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Thread: New owner - checklist

  1. #1
    Contributing Member II
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    New owner - checklist

    We have recently purchased an 30+ and are working our way through the systems. Any advice on must do's before our first sail?

  2. #2
    Senior Moderator Loren Beach's Avatar
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    Question

    Lots of possible answers. And all likely useable.
    Most similar sized Ericson's will have very similar systems to yours.

    I wonder what prior boating experience you can build on?
    Our first "real" boat was our Ranger 20, and we raced and cruised it for five years. I did rigging upgrades and built lots of interior cruising projects to make it more comfortable for overnighting.
    Leaving the dock only required some occasional cursing at the old two stroke outboard.

    Next was the Niagara 26, for a decade. Again, a lot of projects both inside and outside, and I got to know the boat Very Well. When we found our present boat in 1994, the Olson 34, there were restoration projects to tackle, after if had sat for three years growing mold.

    The short list of what to do to get under way was a bit longer for each boat, due to complexity of systems. For basic day sailing, tho, it was not much.

    When Kathy took our boat out by herself once for a "ladies cruise" overnighter (meeting up with with other ladies with their own sailboats at a nearby island dock), I composed a one page startup list and on the reverse, a shutdown list to deal with the inboard engine and the power & plumbing systems. She said she liked having it and followed it closely.

    Every pilot has a checklist before starting up the engine on their plane.

    Your idea seems well-considered.
    (Even if you are not gonna fall out of the sky because you overlooked the little valve for a wing tank, there are still a few things that can leave a boat drifting and also the crew's minds all equally adrift. )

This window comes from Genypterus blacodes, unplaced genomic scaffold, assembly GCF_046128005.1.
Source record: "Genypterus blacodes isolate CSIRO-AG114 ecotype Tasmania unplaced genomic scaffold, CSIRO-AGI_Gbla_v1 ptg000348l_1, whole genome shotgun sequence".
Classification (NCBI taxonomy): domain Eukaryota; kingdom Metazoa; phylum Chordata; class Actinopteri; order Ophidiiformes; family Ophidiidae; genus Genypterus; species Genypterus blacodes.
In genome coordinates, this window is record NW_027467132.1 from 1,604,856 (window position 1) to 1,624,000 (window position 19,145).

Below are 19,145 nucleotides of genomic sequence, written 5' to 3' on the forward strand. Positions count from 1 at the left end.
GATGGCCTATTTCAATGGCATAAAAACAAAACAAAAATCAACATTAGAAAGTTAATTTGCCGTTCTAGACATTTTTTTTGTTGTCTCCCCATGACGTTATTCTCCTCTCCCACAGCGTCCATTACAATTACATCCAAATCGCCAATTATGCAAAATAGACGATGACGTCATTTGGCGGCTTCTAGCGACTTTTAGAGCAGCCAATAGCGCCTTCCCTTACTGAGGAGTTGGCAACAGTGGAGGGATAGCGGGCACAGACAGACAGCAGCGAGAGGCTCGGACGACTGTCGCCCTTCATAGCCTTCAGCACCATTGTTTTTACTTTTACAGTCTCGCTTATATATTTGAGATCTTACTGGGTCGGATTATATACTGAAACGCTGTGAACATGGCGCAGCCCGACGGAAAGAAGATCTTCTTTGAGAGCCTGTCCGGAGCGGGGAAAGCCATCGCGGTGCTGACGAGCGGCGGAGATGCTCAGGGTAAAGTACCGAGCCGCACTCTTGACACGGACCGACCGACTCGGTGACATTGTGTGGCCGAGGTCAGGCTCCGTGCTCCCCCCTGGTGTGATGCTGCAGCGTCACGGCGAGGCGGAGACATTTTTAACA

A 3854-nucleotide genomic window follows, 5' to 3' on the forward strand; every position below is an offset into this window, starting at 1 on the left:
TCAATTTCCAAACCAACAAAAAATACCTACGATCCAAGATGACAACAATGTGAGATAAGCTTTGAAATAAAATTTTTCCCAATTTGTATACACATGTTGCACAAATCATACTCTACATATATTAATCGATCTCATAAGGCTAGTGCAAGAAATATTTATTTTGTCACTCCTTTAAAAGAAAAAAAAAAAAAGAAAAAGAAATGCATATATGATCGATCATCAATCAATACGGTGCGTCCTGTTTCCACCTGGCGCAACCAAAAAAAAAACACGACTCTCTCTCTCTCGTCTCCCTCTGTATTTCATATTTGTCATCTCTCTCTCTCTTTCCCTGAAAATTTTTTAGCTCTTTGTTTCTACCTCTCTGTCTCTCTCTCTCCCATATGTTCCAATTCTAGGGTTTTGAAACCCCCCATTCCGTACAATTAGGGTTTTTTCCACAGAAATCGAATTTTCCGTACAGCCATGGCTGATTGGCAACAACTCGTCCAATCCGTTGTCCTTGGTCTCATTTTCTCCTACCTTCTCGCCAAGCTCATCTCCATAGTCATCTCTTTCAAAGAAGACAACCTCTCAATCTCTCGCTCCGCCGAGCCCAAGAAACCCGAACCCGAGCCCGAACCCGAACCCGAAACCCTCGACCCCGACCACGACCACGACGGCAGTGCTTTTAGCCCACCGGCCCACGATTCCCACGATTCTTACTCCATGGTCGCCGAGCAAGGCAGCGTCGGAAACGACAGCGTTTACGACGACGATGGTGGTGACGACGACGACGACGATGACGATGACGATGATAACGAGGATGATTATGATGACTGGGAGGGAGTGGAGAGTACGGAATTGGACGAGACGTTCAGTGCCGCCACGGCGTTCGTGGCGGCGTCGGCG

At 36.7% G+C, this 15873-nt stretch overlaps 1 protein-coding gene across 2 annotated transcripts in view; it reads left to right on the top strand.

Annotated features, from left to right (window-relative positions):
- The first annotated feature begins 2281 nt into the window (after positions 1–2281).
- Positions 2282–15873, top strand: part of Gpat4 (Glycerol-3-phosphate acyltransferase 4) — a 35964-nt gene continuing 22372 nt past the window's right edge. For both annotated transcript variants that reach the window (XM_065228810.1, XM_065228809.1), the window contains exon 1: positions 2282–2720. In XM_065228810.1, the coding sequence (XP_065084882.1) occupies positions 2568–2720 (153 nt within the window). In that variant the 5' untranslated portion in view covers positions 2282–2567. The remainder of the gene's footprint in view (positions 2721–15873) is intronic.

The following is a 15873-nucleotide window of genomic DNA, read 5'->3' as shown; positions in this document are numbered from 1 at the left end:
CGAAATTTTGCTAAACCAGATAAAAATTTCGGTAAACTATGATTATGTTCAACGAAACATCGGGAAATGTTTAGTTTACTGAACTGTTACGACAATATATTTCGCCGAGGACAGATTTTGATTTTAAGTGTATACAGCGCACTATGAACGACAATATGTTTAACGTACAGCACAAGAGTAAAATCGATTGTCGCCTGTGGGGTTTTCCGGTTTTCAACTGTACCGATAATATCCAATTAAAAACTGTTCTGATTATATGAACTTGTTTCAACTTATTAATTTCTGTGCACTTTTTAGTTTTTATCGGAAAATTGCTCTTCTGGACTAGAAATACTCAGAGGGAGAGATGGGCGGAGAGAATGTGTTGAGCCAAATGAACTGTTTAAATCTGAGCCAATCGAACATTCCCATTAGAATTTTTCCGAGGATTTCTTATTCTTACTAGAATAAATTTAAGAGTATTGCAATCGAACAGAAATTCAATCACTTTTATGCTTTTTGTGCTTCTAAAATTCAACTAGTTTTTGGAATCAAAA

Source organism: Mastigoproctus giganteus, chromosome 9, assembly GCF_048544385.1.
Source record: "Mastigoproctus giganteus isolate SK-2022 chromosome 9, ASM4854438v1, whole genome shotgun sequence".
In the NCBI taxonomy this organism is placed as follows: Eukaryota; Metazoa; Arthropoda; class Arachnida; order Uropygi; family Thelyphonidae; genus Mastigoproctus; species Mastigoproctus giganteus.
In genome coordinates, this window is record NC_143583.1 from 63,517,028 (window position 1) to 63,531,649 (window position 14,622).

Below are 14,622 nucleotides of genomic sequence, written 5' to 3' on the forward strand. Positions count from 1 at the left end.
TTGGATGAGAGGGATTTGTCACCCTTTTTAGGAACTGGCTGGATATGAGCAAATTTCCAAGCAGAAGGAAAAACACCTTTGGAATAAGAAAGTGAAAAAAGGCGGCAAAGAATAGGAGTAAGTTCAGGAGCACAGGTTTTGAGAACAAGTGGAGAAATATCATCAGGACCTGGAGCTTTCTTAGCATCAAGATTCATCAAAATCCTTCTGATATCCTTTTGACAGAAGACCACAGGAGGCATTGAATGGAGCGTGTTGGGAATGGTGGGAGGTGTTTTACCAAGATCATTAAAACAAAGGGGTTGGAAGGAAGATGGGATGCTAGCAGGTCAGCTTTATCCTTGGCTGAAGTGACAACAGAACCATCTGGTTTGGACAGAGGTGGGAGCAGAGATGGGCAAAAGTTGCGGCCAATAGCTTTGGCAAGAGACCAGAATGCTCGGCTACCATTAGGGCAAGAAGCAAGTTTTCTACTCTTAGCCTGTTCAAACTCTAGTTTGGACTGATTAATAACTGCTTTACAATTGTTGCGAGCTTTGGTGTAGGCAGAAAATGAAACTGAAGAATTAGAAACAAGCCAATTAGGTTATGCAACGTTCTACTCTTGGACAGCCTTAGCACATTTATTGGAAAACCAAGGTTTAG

First time you get out there and realize that all of the sheets and halyards are coiled and not ready for use.. and all the winch handles are stored Poseidon-knows-where... and as you back out the power cord rips out of the short power connector.... you will start to build that List !!


    It will all work out. Let us know how the sailing goes... and post up some pix.

    PS: Hope to see you and your boat at the Rendezvous in July !!
    Last edited by Loren Beach; 01-08-2019 at 07:38 PM.
    1988 Olson 34 #8
    Sail # 28400
    Betamarine 25 (new 2018)
    Fresh Air
    Portland, OR USA

  3. #3
    1984 Ericson 30+, Nanaimo, BC
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    Hi,

    Great question, and should generate some interesting answers and helpful reminders to us all!
    As you know, boats are complex, with so many moving parts, hidden parts, etc. so it's not easy, or even possible to check everything to ensure safe and trouble free cruising. However, there are things one should check or do, in my opinion, which minimize the likelihood of trouble. My list to get you started:

    Change engine oil, filter and check for any leaks at the new filter and under the engine
    Change primary and secondary fuel filters
    Fill fuel tank with good quality fuel (preferably where the commercial tugs and fishermen go, as they know
    Check/replace raw water impeller
    Check/replace engine coolant
    Check/replace transmission fluid
    Check/adjust alternator belt tension
    Fill the grease cup and snug a bit
    Check all hoses for cracks, bulges, softness
    Check/tighten hose clamps (but don't overtighten) and replace any rusty ones
    Check battery voltage, at rest and when charging, and top up with distilled water if it is a wet cell kind
    Run the engine for awhile, watching for smoke, leaks, overheating, shift into gear to test forward/reverse
    Check the head--smooth operation, hose clamps, pumpout
    Lubricate the rudder zerks on the rudder tube
    Check/adjust cable tension on the steering quadrant
    Lubricate the chain in the pedestal top
    Check throttle and gear shift movement for smooth operation, replacing cables if necessary
    Check bilge pump operation
    Check running lights, masthead anchor light (in case you get stuck out there and need to anchor out)
    Check standing rigging for any "fish hooks"/broken wires, bent swages, missing cotter pins at turnbuckles
    Tune rigging to ensure mast is straight and has proper tension
    Check winches for smooth operation or service as necessary